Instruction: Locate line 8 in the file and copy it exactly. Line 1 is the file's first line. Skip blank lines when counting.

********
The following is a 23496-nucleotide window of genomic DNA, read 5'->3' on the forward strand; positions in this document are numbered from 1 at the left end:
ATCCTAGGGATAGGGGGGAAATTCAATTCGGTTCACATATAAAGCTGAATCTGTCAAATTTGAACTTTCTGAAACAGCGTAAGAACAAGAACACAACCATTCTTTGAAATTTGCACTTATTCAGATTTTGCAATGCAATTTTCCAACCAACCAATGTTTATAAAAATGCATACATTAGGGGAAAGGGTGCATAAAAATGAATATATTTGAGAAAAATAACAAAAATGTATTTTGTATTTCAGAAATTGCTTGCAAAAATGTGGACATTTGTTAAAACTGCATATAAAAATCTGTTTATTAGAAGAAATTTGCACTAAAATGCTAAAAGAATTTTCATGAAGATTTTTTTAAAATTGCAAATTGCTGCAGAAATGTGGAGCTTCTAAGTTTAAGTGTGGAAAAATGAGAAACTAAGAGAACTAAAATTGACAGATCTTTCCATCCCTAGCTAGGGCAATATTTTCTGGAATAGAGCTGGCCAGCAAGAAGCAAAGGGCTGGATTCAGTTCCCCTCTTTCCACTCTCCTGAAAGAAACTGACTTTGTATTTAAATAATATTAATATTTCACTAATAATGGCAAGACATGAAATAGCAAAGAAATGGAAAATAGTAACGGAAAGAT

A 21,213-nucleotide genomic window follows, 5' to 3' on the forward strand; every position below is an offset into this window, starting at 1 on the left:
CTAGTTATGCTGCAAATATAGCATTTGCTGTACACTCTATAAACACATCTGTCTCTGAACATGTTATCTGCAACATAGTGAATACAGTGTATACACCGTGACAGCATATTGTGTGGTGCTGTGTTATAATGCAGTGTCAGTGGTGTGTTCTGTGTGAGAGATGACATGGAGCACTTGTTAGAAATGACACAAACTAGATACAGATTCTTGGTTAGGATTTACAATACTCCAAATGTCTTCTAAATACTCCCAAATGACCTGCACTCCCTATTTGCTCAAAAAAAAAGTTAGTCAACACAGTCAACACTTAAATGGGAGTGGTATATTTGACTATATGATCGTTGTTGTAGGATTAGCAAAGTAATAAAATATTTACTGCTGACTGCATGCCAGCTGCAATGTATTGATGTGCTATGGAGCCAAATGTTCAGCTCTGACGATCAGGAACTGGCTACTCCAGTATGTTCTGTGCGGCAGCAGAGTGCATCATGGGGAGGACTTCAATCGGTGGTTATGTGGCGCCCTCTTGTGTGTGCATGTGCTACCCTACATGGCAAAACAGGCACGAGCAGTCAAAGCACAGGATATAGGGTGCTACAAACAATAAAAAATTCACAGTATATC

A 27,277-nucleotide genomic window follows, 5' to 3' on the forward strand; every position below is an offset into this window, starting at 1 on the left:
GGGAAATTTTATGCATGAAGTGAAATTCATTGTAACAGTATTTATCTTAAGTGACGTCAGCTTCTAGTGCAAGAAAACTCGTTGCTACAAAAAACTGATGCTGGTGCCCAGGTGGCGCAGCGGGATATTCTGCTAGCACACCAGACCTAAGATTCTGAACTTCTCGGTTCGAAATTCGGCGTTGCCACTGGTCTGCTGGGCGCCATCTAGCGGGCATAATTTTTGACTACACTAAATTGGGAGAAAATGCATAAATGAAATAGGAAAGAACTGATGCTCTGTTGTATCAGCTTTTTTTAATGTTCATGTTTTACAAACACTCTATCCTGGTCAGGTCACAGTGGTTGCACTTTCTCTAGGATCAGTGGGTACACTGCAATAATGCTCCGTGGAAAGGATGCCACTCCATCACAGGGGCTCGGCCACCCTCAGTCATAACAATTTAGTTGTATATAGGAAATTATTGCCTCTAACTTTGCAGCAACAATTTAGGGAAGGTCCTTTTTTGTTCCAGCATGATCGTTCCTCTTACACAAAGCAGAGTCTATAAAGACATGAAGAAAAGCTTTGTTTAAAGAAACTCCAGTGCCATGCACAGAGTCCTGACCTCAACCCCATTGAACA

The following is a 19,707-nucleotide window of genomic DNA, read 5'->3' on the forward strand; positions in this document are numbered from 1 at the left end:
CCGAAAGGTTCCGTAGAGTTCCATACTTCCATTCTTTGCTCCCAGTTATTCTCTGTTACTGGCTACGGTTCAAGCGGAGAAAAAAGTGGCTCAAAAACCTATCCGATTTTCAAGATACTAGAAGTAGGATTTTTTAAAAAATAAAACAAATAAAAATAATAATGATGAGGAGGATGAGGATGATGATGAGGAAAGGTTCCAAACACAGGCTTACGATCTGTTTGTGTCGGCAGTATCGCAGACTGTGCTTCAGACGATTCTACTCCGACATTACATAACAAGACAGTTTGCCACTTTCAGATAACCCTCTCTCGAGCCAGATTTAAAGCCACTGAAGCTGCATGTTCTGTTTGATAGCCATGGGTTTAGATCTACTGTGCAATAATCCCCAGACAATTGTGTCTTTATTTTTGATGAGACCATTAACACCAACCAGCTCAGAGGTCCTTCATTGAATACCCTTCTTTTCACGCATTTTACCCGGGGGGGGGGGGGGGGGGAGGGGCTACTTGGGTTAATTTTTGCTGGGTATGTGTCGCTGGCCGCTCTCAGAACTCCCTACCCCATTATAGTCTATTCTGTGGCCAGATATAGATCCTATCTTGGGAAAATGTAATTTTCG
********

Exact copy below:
CCGAAAGGTTCCGTAGAGTTCCATACTTCCATTCTTTGCTCCCAGTTATTCTCTGTTACTGGCTACGGTTCAAGCGGAGAAAAAAGTGGCTCAAAAACCTATCCGATTTTCAAGATACTAGAAGTAGGATTTTTTAAAAAATAAAACAAATAAAAATAATAATGATGAGGAGGATGAGGATGATGATGAGGAAAGGTTCCAAACACAGGCTTACGATCTGTTTGTGTCGGCAGTATCGCAGACTGTGCTTCAGACGATTCTACTCCGACATTACATAACAAGACAGTTTGCCACTTTCAGATAACCCTCTCTCGAGCCAGATTTAAAGCCACTGAAGCTGCATGTTCTGTTTGATAGCCATGGGTTTAGATCTACTGTGCAATAATCCCCAGACAATTGTGTCTTTATTTTTGATGAGACCATTAACACCAACCAGCTCAGAGGTCCTTCATTGAATACCCTTCTTTTCACGCATTTTACCCGGGGGGGGGGGGGGGGGGAGGGGCTACTTGGGTTAATTTTTGCTGGGTATGTGTCGCTGGCCGCTCTCAGAACTCCCTACCCCATTATAGTCTATTCTGTGGCCAGATATAGATCCTATCTTGGGAAAATGTAATTTTCG